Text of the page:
This is not quite to the point of your actual question, but since you've said you are a python newbie perhaps it will be helpful, and no one else has quite come out and said it explicitly.

I would never have fixed the above code by making the method a static method. I would either have ditched the class and just written a function:

def drawSample(samplesize,List):
    return sample

print drawSample(5,Choices)

If you have many related functions, you can group them in a module - ie, put them all in the same file, named sample.py for example; then

import sample

print sample.drawSample(5,Choices)

Or I would have added an init method to the class and created an instance that had useful methods:

class Sample(object):
'''This class defines various methods related to the sample'''

    def __init__(self, thelist):
        self.list = thelist

    def draw_sample(self, samplesize):
        return sample

print choices.draw_sample(5)

(I also changed the case conventions in the above example to match the style recommended by PEP 8.)

One of the advantages of Python is that it doesn't force you to use classes for everything. You can use them only when there is data or state that should be associated with the methods, which is what classes are for. Otherwise you can use functions, which is what functions are for.

  • Thanks for the comment. I did need a class in this case because I want to work with the sample drawn. No I did not use a static method, but wanted to learn about, since I came across the term when looking up information on the error message that I got. But your advice about collecting the functions into a module without defining a class would be helpful for other functions that I need. So thanks. – Curious2learn Mar 15 '10 at 0:46
  • 2
    +1: That was a nice explanation on some misconceptions the OP had. And you were very honest to say, upfront, that you were not actually answering his question about static methods, but you rather gave a much better solution saying his problem does not require classes at all. – MestreLion May 3 '12 at 4:19

When you call a function object from an object instance, it becomes a 'bound method' and gets the instance object itself is passed in as a first argument.

When you call a classmethod object (which wraps a function object) on an object instance, the class of the instance object gets passed in as a first argument.

When you call a staticmethod object (which wraps a function object), no implicit first argument is used.

class Foo(object):

    def bar(*args):
        print args

    def baaz(*args):
        print args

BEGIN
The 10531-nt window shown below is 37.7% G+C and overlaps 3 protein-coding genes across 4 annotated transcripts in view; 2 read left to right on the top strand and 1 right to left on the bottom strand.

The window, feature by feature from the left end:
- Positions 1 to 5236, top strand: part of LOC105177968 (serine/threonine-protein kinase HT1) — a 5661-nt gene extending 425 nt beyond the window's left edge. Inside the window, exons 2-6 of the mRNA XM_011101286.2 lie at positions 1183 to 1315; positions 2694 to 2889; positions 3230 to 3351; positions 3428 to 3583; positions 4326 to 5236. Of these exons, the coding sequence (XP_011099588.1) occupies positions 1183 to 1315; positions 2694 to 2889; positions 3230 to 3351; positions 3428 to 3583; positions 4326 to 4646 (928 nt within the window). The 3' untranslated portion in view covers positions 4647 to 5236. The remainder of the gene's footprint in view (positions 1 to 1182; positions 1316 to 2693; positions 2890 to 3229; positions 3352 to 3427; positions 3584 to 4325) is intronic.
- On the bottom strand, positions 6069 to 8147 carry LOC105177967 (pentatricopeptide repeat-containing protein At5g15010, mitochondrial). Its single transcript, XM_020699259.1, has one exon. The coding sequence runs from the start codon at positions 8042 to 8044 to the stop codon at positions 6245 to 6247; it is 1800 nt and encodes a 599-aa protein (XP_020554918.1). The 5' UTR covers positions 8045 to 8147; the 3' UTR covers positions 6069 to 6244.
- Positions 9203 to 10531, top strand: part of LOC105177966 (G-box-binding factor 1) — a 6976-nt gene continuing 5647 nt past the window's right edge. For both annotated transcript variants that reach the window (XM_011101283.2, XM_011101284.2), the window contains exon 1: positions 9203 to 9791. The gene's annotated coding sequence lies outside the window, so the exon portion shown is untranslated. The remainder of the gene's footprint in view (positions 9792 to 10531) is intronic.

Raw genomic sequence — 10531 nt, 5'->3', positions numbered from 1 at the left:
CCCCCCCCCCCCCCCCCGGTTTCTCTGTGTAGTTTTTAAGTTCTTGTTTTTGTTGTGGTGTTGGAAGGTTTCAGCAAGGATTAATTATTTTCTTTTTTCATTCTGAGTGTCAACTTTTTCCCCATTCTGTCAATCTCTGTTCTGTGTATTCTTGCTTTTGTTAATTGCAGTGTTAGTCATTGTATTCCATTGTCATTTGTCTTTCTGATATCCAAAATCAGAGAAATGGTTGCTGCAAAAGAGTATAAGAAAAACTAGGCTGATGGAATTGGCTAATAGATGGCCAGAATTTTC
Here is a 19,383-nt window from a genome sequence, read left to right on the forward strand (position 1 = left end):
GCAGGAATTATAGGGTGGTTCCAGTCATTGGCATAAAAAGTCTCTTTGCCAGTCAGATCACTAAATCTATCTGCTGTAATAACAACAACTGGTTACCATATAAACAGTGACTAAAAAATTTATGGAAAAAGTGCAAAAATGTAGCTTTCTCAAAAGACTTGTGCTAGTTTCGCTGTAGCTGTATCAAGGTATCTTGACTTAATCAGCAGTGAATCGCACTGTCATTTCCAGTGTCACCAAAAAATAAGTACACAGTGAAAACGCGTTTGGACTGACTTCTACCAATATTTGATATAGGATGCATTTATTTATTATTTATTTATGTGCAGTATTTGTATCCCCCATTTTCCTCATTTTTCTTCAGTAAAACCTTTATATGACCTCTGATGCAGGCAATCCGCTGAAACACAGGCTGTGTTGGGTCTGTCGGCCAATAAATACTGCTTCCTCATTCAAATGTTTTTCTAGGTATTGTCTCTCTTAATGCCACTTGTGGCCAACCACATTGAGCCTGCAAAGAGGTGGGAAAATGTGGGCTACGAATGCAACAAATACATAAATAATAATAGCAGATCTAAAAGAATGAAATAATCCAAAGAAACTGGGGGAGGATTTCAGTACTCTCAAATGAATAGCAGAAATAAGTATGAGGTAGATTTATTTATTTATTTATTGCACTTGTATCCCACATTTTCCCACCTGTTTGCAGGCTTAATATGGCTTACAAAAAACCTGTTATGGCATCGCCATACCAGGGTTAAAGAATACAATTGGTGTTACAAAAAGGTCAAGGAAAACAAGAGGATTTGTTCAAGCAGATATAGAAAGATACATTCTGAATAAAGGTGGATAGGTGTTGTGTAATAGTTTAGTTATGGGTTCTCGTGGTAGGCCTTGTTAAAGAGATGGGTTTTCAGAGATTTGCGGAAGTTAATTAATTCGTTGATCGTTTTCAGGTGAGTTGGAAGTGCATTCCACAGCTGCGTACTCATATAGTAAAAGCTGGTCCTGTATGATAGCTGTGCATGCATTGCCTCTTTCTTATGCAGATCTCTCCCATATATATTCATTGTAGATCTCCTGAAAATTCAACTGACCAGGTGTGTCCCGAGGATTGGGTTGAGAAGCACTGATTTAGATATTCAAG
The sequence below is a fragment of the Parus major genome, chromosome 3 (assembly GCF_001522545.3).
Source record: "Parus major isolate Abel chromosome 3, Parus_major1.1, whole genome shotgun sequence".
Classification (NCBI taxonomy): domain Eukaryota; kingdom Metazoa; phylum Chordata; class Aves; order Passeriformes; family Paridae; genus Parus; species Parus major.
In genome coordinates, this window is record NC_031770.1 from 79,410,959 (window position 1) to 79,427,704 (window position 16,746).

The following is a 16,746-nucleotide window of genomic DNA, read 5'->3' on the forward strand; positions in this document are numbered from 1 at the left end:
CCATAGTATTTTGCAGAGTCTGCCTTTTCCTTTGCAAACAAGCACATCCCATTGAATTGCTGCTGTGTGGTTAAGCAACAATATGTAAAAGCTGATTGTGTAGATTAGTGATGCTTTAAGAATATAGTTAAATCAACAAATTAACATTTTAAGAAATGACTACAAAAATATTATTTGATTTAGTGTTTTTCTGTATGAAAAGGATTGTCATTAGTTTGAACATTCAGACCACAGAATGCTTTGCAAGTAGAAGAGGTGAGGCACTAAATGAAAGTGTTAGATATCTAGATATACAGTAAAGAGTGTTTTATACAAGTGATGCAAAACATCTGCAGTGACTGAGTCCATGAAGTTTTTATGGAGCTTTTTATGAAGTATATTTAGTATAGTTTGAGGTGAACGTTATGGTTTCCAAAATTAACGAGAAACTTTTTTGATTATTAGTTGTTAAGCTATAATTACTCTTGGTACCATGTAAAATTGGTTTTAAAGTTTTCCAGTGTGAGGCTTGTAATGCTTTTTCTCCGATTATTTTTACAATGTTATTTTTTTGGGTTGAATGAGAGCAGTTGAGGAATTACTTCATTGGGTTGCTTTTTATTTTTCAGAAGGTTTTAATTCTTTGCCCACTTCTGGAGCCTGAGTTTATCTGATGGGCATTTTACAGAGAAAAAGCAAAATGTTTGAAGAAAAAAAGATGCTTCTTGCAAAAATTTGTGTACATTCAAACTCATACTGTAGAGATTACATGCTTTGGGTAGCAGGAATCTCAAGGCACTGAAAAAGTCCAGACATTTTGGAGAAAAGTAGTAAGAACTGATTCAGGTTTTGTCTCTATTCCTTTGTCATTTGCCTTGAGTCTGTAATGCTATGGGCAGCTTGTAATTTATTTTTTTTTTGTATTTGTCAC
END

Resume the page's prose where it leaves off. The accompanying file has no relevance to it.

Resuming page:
def quux(*args):
        print args

>>> foo = Foo()

>>> Foo.bar(1,2,3)
Traceback (most recent call last):
  File "<stdin>", line 1, in <module>
TypeError: unbound method bar() must be called with Foo instance as first argument (got int instance instead)
>>> Foo.baaz(1,2,3)
(<class 'Foo'>, 1, 2, 3)
>>> Foo.quux(1,2,3)
(1, 2, 3)

>>> foo.bar(1,2,3)
(<Foo object at 0x1004a4510>, 1, 2, 3)
>>> foo.baaz(1,2,3)
(<class 'Foo'>, 1, 2, 3)
>>> foo.quux(1,2,3)
(1, 2, 3)
  • 3
    +1: Finally a great explanation on what static methods and class methods are. Although you didn't explain why one would ever want to use a static method, at least you clearly explained in a simple example what both are much better than official docs does. – MestreLion May 3 '12 at 4:36

Why one would want to define static methods?

Suppose we have a class called Math then

nobody will want to create object of class Math
and then invoke methods like ceil and floor and fabs on it.

So we make them static.

For example doing

>> Math.floor(3.14)

is much better than

>> mymath = Math()
>> mymath.floor(3.14)

So they are useful in some way. You need not create an instance of a class to use them.

Why are not all methods defined as static methods?

They don't have access to instance variables.

class Foo(object):
    def __init__(self):
        self.bar = 'bar'

    def too(self):
        print self.bar

    def foo():
        print self.bar

Foo().too() # works
Foo.foo() # doesn't work

That is why we don't make all the methods static.

  • 6
    But why not a package math? Python has packages for that, you don't need a class definition to create a namespace. – extraneon Mar 13 '10 at 13:55
  • 5
    @extraneon: Yup dude I know that but I wanted to have something simple and familiar for explanation so I used Math. That is why I capitalized M. – Pratik Deoghare Mar 13 '10 at 14:06
  • 6
    The OP didn't ask what are static methods. He asked what's their advantage. You're explaining how to use them, not how are they useful. In your particular example, a namespace would make much more sense. – Javier Mar 13 '10 at 14:46